Social media naturally helps. And recent research reveals that Netflix is benefiting from this big time.
At the same time, Netflix may not be spending at the same level of paid-advertising/marketing dollars as its rivals compete with tits video dominance.
One secret to Netflix's success: A golden trove of server data determines what its viewers have seen and what they might be interested in for the near-term.
Social media seems to have given Netflix an extra boost when it comes to users sharing promotional and other content.
What sharing isn’t good news? Well, you probably know where this is going: login/password information. Something one Citi Corp. analyst says are hitting streaming companies right in the subscription face -- around a collective $25 billion in revenue lost annually.
And for Netflix, that comes to $6 billion a year -- if projections are true. Not chump change, especially in light of Netflix's 2020 revenue: $25 billion.
The Leichtman Research Group says 27% of all paid video service U.S subscriptions are shared with others outside the household. Around 16% of U.S. households use at least one subscription streaming video service they don’t pay for.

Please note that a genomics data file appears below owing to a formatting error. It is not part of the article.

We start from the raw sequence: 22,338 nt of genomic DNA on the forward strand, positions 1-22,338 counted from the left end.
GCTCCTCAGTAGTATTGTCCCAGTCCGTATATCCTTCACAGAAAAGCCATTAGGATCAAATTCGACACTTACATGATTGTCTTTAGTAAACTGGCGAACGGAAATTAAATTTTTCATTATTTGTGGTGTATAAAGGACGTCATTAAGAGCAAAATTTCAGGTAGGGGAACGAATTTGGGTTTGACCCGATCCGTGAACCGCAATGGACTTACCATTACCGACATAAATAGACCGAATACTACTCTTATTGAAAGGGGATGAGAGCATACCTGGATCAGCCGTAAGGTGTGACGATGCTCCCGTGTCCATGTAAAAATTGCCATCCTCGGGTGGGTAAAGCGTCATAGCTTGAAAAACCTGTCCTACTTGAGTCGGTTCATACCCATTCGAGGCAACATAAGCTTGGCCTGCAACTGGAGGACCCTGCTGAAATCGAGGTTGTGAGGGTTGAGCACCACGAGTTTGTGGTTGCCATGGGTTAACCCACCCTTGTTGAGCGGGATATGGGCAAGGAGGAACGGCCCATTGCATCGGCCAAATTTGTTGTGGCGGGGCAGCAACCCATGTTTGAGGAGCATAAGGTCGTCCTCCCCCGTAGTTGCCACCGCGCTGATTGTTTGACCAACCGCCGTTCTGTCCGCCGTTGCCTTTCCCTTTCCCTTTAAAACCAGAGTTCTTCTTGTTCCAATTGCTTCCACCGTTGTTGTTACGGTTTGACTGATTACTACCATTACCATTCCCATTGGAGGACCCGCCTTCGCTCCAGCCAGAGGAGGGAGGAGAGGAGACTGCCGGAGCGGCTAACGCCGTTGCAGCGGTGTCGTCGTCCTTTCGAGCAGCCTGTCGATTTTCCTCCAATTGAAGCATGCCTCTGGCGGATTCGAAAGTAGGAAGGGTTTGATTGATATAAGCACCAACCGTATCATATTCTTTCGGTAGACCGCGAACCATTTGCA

Netflix recently said it would crack down on this trend. The key here is what specific sharing of login/password info should streamers crack down on.
Is it OK if a high-school student living at home uses a shared login/password to a Netflix subscription her parents pay for? Probably. What if that student heads off to college, some 500 miles away and continues to user the same account? Hmmm... that’s the fuzzy line.
Does Netflix want to incur the wrath of young potential longtime video consumers? And what about now possible angry parents?
Netflix needs to determine who and what to cut — and what to keep. This includes keeping those loyal viewers/customers who might want share all their enthusiasm with others.